Get the Most from your Expensive Software
Do you ever find yourself telling people that you know just enough to do what you need with Microsoft Word or Excel and nothing more? It’s very common that most folks learn only what they “need” to use and that’s all they know.
I have a few very powerful and expen$ive programs like Photoshop, and Microsoft Office. I frequently find myself telling friends, “I know this program can do so much more but I probably only use 5% of its capability”. Over the years I may be up to 10% but I’m certainly under utilizing features that could both make me more productive and make me look more professional.
My open question to readers today is “How do you learn to use your software? Do you want to learn more?” Currently we have a number of resources available but they’re so underutilized it’s a shame.
Many programs have a feature that provides a “Did You Know...” when you first open up a program. I’m sure companies spend a lot of time creating daily tips but it’s one of the first things I turn off. Does anyone out there actually use these daily tips?
Do you remember the Microsoft Office animated Help Agent?. You could change the clippy character to a dog or other fun character. Once thought to be the ultimate way to teach users how to learn Clippy was a novel approach using a sophisticated algorithm. Users found it insulting and “How to disabled Clippy" soon became a popular tip.
This was another approach hailed by User Experience experts as the future way we’d all learn about using our software. Microsoft created a set of window dialog types designed to support wizard sequences. While wizards are great tools commonly used for performing a single task they’re rarely used as an education tool.
This maybe one of the best improvements in helping users how to learn more about their computer. By holding the mouse over a button or other control a message will appear which explains what this object does and/or can be used for. Users are often afraid of unknown actions and fear making a screwing up. The tool tip takes away this apprehension. Unfortunately, many tool tips are completely useless and repeat the same text already visible on the screen.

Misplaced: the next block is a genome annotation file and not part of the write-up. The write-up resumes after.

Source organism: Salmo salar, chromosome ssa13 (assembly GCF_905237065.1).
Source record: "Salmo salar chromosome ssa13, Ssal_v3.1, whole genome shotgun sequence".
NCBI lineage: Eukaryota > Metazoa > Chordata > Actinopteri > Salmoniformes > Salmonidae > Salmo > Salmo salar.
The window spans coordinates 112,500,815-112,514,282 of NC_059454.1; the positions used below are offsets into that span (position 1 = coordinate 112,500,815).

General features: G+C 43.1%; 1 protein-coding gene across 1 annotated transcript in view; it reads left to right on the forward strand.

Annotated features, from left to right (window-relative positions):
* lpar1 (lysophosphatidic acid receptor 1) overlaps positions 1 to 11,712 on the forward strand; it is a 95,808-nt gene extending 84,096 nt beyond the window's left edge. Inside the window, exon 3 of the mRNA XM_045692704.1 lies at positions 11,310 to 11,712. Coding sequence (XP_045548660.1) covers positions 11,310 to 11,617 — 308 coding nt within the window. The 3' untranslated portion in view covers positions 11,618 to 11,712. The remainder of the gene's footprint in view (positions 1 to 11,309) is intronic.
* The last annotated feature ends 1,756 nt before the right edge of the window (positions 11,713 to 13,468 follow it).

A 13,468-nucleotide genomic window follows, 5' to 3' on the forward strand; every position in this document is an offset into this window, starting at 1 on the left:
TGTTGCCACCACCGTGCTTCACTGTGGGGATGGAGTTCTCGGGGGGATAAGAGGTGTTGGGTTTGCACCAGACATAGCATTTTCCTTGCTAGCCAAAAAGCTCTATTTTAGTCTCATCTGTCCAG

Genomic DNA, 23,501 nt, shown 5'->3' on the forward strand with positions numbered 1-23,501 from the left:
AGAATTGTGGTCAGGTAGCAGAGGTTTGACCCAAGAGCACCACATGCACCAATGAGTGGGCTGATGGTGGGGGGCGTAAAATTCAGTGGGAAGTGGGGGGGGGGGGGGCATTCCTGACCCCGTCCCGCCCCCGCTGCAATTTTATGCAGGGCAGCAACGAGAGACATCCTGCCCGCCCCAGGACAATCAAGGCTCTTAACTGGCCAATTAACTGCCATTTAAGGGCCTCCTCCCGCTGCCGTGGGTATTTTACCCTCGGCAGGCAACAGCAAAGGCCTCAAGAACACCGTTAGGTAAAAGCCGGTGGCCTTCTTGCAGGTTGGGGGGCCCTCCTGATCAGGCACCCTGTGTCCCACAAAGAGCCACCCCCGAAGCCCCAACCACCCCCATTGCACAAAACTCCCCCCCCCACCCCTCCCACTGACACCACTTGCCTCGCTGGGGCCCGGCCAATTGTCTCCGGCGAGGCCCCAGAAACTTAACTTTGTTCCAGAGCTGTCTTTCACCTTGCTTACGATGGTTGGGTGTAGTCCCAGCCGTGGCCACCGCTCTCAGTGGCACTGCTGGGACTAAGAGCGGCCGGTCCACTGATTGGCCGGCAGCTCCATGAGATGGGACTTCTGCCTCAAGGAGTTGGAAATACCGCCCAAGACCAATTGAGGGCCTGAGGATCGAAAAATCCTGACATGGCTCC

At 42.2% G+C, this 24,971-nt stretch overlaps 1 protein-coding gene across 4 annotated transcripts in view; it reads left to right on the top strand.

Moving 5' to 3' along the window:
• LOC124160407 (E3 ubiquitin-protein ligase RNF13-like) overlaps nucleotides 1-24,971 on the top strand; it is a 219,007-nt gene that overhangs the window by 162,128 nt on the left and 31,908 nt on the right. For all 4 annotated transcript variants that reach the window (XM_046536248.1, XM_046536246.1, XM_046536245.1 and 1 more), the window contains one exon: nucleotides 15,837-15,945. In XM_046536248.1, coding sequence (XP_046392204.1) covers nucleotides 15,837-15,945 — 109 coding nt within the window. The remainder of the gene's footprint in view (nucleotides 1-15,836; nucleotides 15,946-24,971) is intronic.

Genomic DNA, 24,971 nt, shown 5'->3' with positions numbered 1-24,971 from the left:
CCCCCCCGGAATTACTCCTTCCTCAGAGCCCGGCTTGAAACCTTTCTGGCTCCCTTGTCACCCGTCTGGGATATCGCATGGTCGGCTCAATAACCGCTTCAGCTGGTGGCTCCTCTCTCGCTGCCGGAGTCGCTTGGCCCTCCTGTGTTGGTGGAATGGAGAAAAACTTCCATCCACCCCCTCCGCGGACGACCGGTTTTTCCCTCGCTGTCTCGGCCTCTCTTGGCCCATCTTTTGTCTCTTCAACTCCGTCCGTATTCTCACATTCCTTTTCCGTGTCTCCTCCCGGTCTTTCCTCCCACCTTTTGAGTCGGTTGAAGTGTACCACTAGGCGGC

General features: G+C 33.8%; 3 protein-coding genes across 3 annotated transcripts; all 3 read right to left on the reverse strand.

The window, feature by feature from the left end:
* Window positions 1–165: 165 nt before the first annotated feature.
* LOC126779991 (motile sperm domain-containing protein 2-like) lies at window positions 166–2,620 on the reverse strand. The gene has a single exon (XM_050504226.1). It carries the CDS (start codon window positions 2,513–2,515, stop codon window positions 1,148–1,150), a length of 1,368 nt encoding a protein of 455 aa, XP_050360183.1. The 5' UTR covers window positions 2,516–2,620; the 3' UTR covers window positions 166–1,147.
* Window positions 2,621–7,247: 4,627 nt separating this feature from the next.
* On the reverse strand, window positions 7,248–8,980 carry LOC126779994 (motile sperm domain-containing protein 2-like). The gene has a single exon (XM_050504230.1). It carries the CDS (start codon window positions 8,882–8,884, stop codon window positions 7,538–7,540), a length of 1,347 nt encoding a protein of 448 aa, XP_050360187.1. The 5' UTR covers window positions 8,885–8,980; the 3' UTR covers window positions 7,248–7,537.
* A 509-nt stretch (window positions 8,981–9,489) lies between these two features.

Guess what? Help files really work. I highly recommend you re-think your use of Help Files. Think about how often do you use Google or Bing to look up something want to know? You should be doing the same in your favorite program. You paid big bucks for a program like Office and you should be getting your money’s worth. Windows Help is a dedicated search engine for your application.
Typically, the quickest way to access Help search is just press F1. In many cases, F1 will be linked directly to a current task. Ironically, the same week I’m recommending you all use F1, Microsoft has published a security advisory on not using F1 when browsing the web. “… a malicious Web site displayed a specially crafted dialog box and a user pressed the F1 key, arbitrary code could be executed in the security context of the currently logged-on user.”
As software developers what can we do so users learn how to use all the cool, powerful features we’ve included and that they’ve paid for. It’s common to use focus groups and collect user feedback. Ultimately, the best way for folks to learn more about their software is for developers to make it more natural, intuitive and especially consistent.
Perhaps in the future we’re have dynamic interfaces that learn what the user expects. Meanwhile, take a moment and check out the help file in your favorite programs.